Marcos Vieyra

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First-generation students, who don't have a family history of higher education, are a group that make UW Tacoma a very special place. Read their stories as they tell, in their own words, about the challenges they overcame on their path to success.

Marcos Vieyra, UW Tacoma law and policy major and first-generation studentGrowing up, the emphasis on college was always present. My parents never had the opportunity to go to college and wanted to ensure their children would not have to struggle as they did. I saw how hard my parents worked to provide my sister and me with every opportunity they could. From a young age, I was aware of this dynamic and I knew the only way I could repay my parents for their sacrifices was to achieve greatness.

Like many first-generation students, I was aware that my accomplishments were not solely my own. Every award I won, or “A” I got, was less for myself and more for my parents. They were at every award assembly and seeing their faces light up when my name was called is something I will never forget. My parents are the driving force behind everything I do and without their sacrifices I would not be where I am today.

Even with a strong support system, my journey to college has not been an easy one. The college application process is not kind to those with no prior experience. I didn’t have anyone to guide me through the system. I had no idea where to start or even how to know where to apply. A majority of my classmates did not have this problem, so I felt embarrassed asking for help. Despite having a strong academic background, I was completely lost during the application process. Even more so when searching for ways to fund my college experience.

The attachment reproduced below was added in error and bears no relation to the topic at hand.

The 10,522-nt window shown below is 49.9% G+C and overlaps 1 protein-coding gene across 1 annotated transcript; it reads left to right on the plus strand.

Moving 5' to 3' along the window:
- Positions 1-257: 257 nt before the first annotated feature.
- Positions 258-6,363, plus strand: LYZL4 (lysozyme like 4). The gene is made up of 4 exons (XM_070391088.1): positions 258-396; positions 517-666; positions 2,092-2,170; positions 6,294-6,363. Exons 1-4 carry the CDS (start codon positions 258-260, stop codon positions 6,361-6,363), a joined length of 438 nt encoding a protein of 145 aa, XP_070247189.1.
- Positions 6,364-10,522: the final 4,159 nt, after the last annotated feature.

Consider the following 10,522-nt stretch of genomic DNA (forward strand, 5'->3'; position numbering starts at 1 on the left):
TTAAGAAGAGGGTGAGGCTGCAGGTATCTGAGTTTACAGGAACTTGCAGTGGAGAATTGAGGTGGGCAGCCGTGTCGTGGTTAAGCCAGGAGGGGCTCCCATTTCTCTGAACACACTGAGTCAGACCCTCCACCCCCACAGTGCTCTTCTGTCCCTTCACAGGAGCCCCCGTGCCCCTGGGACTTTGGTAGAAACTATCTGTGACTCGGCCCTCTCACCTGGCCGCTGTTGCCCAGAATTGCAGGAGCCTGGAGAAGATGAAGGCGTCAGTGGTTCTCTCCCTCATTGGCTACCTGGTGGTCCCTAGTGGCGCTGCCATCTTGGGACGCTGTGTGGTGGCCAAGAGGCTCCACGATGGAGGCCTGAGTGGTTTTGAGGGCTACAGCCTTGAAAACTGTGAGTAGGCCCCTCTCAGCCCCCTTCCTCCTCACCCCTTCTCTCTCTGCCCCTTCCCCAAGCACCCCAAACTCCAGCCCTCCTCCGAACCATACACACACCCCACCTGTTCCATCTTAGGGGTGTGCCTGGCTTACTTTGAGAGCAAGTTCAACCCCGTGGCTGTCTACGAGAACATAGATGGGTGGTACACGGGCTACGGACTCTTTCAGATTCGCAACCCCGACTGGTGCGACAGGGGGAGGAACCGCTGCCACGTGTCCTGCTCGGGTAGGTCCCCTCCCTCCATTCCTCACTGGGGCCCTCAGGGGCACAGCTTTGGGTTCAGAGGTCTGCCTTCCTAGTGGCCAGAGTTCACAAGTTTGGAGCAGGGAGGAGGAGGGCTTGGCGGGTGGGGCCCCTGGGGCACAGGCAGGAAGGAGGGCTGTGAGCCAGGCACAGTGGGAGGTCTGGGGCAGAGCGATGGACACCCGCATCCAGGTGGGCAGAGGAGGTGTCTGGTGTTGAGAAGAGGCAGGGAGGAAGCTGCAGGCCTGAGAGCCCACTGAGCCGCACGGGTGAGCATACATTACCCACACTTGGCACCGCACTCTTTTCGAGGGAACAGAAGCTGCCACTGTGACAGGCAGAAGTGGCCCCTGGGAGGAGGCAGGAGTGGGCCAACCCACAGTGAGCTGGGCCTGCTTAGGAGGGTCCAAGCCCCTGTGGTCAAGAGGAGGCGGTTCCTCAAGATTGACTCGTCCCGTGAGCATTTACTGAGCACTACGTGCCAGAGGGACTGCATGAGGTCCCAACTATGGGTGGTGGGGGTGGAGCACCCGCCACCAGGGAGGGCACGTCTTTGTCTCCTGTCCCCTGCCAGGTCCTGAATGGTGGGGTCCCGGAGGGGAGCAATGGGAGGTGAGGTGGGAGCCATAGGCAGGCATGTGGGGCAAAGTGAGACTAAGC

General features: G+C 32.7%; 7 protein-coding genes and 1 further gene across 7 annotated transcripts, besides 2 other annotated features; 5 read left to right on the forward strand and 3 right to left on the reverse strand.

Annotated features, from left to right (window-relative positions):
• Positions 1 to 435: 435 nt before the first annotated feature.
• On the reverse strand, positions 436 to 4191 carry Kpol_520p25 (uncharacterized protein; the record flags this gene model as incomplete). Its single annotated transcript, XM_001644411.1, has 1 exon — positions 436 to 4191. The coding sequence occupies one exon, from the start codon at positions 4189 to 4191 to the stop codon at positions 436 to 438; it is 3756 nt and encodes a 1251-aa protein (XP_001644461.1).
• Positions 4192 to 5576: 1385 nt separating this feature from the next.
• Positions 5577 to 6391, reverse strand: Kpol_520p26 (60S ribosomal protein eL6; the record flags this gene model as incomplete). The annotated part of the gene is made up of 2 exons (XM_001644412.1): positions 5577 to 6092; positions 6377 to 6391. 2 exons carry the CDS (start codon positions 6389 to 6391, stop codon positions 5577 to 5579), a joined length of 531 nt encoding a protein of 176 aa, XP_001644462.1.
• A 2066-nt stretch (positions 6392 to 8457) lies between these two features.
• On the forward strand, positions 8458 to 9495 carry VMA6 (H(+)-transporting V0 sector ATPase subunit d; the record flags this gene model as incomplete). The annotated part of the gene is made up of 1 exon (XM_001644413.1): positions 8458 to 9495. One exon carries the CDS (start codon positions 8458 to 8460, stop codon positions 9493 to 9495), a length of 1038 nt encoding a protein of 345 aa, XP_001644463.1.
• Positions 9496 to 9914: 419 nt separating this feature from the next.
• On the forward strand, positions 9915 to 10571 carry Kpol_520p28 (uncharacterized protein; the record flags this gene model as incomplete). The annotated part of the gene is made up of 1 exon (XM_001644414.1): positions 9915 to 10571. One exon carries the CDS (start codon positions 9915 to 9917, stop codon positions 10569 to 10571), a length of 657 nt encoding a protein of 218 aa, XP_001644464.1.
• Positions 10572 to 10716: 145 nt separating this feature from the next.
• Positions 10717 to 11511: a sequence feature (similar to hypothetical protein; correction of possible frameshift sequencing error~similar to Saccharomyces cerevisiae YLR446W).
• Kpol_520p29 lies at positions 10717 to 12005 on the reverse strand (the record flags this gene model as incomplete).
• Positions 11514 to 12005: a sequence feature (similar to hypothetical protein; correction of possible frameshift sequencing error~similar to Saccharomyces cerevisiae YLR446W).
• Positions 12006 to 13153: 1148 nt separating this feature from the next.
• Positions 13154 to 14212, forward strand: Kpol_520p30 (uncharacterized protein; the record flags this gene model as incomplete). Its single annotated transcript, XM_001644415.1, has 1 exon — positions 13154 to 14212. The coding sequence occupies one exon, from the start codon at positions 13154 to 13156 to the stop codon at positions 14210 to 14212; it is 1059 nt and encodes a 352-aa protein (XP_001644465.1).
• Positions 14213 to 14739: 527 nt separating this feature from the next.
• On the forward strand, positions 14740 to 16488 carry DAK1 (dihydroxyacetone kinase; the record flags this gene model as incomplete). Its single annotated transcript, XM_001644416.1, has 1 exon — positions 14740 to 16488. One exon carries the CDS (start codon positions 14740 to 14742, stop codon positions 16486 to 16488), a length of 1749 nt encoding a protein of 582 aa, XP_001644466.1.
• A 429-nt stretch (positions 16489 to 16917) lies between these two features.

Many first-generation students have similar experiences to my own.  In almost any classroom, first- generation students will be among the hardest working, as they must work twice as hard to have half the opportunities afforded to their classmates. My only tip for first- generation students is never to give up. The long hours spent both in and out of the classroom will all be worth it, but you must not give up. As a first-generation student, your success goes beyond just yourself. When you succeed, everyone who has sacrificed for you succeeds as well. Remember that. Remember everyone who has been a part of your journey, both supporters and naysayers, so when you are finally where you want to be you can look back and thank them.

As a law and policy major, I am interested in making equitable change and I firmly believe change lies with first-generation students. First-generation students carry with them boundless experience and passion. Many come from diverse backgrounds and each have a unique story to tell. There is strength in being first-generation.

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May 10, 2017